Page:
The modern map consigns the Yorùbá to the southwestern part of Nigeria, a product of colonial creation reflecting the limitations of maps and the European origins of the modern nation state in Africa. This specific location does not capture the historical geography of the Yorùbá-speaking people, although it has had a substantial impact on how knowledge about them has been constituted. The map is true in the sense that the majority of the Yorùbá population now lives in southwestern Nigeria. It is incomplete because the colonial map does not include the entire “home” of the Yorùbá in West Africa and...

    • 2 ORAL TRADITION AND THE RECONSTRUCTION OF YORÙBÁ DRESS
      (pp. 49-73)
      Tunde M. Akinwumi

      Dress as a human body covering is significant in the daily life of man worldwide. The study of dress generally has received attention from archaeologists, anthropologists, art historians, economic historians, home economists, and physical and chemical scientists, among others. Despite the favorable response to its study, not much is known about the pre-twentieth century period of its form, use, and production in many African communities.¹ For example, little is known about the pre-twentieth century Yorùbá dress traditions beyond glimpses from travelogues. This has created a lacuna in the study of Yorùbá history and culture. Filling this gap has involved, for...

    • 3 DIARIES AS CULTURAL AND INTELLECTUAL HISTORIES
      (pp. 74-95)
      Olufunkẹ A. Adeboye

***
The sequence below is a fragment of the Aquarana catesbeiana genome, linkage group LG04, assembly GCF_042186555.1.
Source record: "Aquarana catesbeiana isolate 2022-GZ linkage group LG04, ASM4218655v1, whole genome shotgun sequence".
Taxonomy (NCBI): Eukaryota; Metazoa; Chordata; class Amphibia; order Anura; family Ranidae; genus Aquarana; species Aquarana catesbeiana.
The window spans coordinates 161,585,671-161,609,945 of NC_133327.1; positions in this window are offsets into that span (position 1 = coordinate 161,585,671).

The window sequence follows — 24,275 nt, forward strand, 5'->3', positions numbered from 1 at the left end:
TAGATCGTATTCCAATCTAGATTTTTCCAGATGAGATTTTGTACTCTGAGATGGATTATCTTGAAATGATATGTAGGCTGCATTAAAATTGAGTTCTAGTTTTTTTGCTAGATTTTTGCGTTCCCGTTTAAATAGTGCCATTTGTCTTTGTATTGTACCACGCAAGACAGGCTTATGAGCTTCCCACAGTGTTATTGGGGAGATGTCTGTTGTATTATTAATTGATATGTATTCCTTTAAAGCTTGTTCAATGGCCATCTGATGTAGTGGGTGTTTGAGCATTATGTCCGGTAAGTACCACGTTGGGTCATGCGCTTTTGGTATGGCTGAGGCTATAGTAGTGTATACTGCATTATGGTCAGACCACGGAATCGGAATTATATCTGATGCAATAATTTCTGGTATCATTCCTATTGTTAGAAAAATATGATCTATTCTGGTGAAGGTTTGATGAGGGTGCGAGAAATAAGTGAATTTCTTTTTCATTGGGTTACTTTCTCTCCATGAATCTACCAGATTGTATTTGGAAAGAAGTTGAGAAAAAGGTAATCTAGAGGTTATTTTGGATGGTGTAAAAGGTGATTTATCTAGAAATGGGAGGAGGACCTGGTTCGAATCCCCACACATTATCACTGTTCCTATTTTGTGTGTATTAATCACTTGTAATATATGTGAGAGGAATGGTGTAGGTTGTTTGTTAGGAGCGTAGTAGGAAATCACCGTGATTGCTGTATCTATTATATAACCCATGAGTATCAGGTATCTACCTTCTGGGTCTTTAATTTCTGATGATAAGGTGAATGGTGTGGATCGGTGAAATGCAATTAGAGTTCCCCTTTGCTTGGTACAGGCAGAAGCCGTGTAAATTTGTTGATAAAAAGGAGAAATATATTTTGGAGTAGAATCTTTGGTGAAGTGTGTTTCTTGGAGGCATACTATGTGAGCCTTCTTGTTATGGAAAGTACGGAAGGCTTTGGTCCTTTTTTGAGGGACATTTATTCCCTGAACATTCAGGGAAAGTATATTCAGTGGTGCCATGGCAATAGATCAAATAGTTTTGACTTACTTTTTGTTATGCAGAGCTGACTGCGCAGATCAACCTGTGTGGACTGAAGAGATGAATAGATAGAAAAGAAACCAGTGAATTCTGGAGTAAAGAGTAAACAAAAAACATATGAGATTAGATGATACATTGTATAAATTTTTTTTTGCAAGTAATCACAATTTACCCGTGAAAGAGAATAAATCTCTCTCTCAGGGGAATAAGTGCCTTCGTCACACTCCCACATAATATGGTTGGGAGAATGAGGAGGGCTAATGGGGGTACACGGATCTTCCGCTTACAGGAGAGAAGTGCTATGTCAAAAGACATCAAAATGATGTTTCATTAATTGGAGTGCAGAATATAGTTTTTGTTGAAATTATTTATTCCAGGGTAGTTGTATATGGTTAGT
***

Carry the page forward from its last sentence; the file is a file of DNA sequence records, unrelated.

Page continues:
A diary is a personal document that presents events from an individual’s perspective. It is rich in detail, particularly details of everyday life that are useful, among other things, for the writing of social history and biographies. The numerous historical volumes produced from the diaries of George Washington, for instance, testify to the usefulness of the diary as a historical source.¹ Although the diary and other autobiographical writings are to be found in most literate societies of the world, the diary-keeping culture is not a recent development. In Europe, diaries from the fifteenth century have survived until the present, and...

    • 4 HISTORIOGRAPHY OF WESTERN YORÙBÁ BORDERLANDS
      (pp. 96-110)
      R. T. Akinyele

      The Yorùbá culture area is very large, and it traverses several political units. Within this area, one can identify layers of identities such as the reference to a Yorùbá nation, a Yorùbá race, and the Yorùbá diaspora. A. I. Asiwaju illustrates this point by using three concentric rings to describe the Yorùbá culture area. The innermost ring depicts the core area, beginning from southwestern Nigeria stretching through the southern and central parts of the Republic of Benin and terminating at the Ufe and Atakpame areas of central Togo. The middle ring embraces groups that are related to the Yorùbá by...

    • 5 THE HISTORY OF THE OKUN YORÙBÁ: RESEARCH DIRECTIONS
      (pp. 111-126)
      Ann O’Hear

      This chapter concentrates largely on the Owe, Oworo, and Bunu (including Ikiri), the Yorùbá speakers closest to the Niger–Benue confluence. In examining the evidence available to me on these groups, I became aware of a number of themes and questions, which I present here with the intention of stimulating discussion on the directions in which the study of these Yorùbá speakers, and of the northeast (or Okun) Yorùbá in general, could profitably proceed.¹